In collaboration with DX Agents, the CIO Association of Canada recently conducted a survey to understand CIO and CFO attitudes and organizational preparation for digital transformation. The results demonstrate that some of our largest companies are squandering opportunities to take global leadership in tech. This failure to act has already affected our retail sector, and if not addressed, may have a significant negative effect on our future economy: one where heavyweights like China, the US and Russia fight it out for dominance in AI and other emerging fields. “We have twenty rapidly accelerating technologies right now, something that has never happened before in human history.” (TechCrunch, 2017)
The survey results, presented in a recent webinar, show a yawning gap between the existing pillars of Canadian industry and Canada’s much vaunted, highly celebrated, and successful start-up community. The implications are significant: Canadian tech start-up business innovation, with a few notable exceptions, has not trickled up to industry. If not addressed, competitiveness will suffer, if it has not already. You can access the webinar recording, final report and the slide deck.
The results should not be a surprise, but the extent to which we are at risk may be. For years, organizations like the Information Technology Association of Canada (ITAC), through Adam Chowaniec, a technology visionary and passionate Canadian who wrote extensively on the topic, and Lynda Leonard, a former ITAC vice president, (read more on ITAC’s work in this area) have warned against the hollowing out of Canadian industry, visible in IPO patterns and acquisitions. IDC and SAP data showed an ambivalence in Canada about digital disruption in 2016 and 2017, a slowness to transform, with only gradual improvement.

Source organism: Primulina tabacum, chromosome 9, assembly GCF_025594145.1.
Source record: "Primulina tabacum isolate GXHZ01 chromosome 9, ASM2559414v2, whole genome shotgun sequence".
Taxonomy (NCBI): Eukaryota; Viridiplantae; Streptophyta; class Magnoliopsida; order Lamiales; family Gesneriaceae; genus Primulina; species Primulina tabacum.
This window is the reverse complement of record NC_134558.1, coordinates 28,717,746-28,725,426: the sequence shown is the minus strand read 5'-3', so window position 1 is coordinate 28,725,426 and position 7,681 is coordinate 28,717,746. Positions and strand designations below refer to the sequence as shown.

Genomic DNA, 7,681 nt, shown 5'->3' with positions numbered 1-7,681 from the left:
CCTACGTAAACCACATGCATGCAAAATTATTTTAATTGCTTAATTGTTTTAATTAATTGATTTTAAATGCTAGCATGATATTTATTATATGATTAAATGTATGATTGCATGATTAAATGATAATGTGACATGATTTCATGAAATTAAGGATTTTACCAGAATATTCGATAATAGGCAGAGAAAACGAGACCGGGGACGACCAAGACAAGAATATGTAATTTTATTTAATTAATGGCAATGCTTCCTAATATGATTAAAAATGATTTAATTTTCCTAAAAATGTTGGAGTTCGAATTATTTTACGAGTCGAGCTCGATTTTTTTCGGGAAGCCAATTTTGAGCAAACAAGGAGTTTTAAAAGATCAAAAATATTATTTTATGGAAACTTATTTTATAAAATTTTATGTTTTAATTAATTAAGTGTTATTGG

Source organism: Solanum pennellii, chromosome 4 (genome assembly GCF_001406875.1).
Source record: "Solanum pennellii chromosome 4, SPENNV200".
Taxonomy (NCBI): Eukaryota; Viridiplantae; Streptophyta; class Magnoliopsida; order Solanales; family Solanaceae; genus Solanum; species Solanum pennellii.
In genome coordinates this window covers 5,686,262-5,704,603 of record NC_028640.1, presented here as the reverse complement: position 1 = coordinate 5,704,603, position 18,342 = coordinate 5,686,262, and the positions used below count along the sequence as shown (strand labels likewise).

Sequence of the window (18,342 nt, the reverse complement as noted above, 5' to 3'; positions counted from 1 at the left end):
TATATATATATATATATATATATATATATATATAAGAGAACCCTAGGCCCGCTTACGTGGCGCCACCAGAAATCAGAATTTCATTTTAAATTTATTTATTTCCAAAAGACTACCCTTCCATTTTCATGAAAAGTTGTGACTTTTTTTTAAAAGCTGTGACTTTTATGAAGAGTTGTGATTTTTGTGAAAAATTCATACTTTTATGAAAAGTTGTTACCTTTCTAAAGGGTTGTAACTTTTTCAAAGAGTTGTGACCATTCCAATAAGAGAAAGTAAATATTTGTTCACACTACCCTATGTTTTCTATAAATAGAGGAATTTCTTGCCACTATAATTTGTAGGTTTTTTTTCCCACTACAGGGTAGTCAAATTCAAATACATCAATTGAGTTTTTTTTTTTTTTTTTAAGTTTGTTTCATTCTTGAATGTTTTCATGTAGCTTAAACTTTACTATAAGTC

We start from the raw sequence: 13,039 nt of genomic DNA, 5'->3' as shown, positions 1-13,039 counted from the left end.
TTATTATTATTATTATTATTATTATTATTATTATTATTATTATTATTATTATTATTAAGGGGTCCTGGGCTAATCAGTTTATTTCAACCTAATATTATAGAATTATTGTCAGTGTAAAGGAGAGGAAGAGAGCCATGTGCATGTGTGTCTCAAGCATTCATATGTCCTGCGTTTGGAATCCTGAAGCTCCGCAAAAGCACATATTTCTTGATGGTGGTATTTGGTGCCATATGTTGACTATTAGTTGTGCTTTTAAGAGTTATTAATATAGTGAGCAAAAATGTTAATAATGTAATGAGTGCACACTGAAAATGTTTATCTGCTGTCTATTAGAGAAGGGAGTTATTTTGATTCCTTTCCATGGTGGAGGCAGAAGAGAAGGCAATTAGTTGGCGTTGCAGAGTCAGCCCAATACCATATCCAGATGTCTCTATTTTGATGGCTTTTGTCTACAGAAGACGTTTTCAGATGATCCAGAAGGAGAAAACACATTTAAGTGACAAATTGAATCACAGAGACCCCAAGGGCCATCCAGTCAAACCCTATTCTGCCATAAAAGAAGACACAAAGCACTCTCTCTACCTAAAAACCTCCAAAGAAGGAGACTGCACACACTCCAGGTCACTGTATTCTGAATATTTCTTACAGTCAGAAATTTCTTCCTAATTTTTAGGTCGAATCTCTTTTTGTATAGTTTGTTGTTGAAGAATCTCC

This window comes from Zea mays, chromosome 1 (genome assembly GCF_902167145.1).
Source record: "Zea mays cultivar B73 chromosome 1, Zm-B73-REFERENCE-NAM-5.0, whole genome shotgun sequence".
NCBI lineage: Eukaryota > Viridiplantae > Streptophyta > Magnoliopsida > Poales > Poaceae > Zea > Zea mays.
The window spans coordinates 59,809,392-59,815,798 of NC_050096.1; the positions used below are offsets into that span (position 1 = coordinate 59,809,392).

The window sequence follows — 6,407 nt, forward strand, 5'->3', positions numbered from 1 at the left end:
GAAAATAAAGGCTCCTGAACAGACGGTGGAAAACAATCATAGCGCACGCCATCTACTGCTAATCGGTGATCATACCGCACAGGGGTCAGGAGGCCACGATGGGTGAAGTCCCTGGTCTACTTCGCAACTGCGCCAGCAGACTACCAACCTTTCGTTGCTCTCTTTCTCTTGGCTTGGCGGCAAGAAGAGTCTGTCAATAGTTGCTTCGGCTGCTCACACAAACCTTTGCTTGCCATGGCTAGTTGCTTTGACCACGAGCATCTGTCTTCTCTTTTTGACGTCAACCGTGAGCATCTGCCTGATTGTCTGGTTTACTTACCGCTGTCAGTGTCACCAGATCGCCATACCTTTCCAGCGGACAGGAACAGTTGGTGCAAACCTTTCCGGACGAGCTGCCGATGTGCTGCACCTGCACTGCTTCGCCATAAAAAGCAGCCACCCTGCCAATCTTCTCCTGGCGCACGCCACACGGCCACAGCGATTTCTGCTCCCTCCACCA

This data shows that there is another, deeper issue: complacency at home even in our titans. We see the effects across the country, and increasingly outside of it as well: retailers closing, (Financial Post 2017) or being bought up, the looming threat of Amazon like a cloud (no pun intended) hanging over Canadian retail, job losses in traditional industries, the growth of companies like WeWork, and a continued slowing of domestic IPO activity. However, these are not the primary issues highlighted in our report. The question raised is this: if the Canadian leaders of industry miss out on benefits available from the Canadian tech boom, and fail to become competitive on a global scale, what are the implications on our economy? Are there enough upstarts in the wings to pick up the slack? Until the gap between tech start-ups and industry giants begins to close, we could be in for a challenging era competitively. On a more positive note, new models for innovation and transformation success suitable to an economy now 10th in the world are emerging. These models position Canada as a greenhouse and testbed for innovative technologies and products; a market rather than an enterprise innovation leader. There is a brass ring available if we want to go for it, but something greater than limited ambition will be required on the part of both the public and private sectors.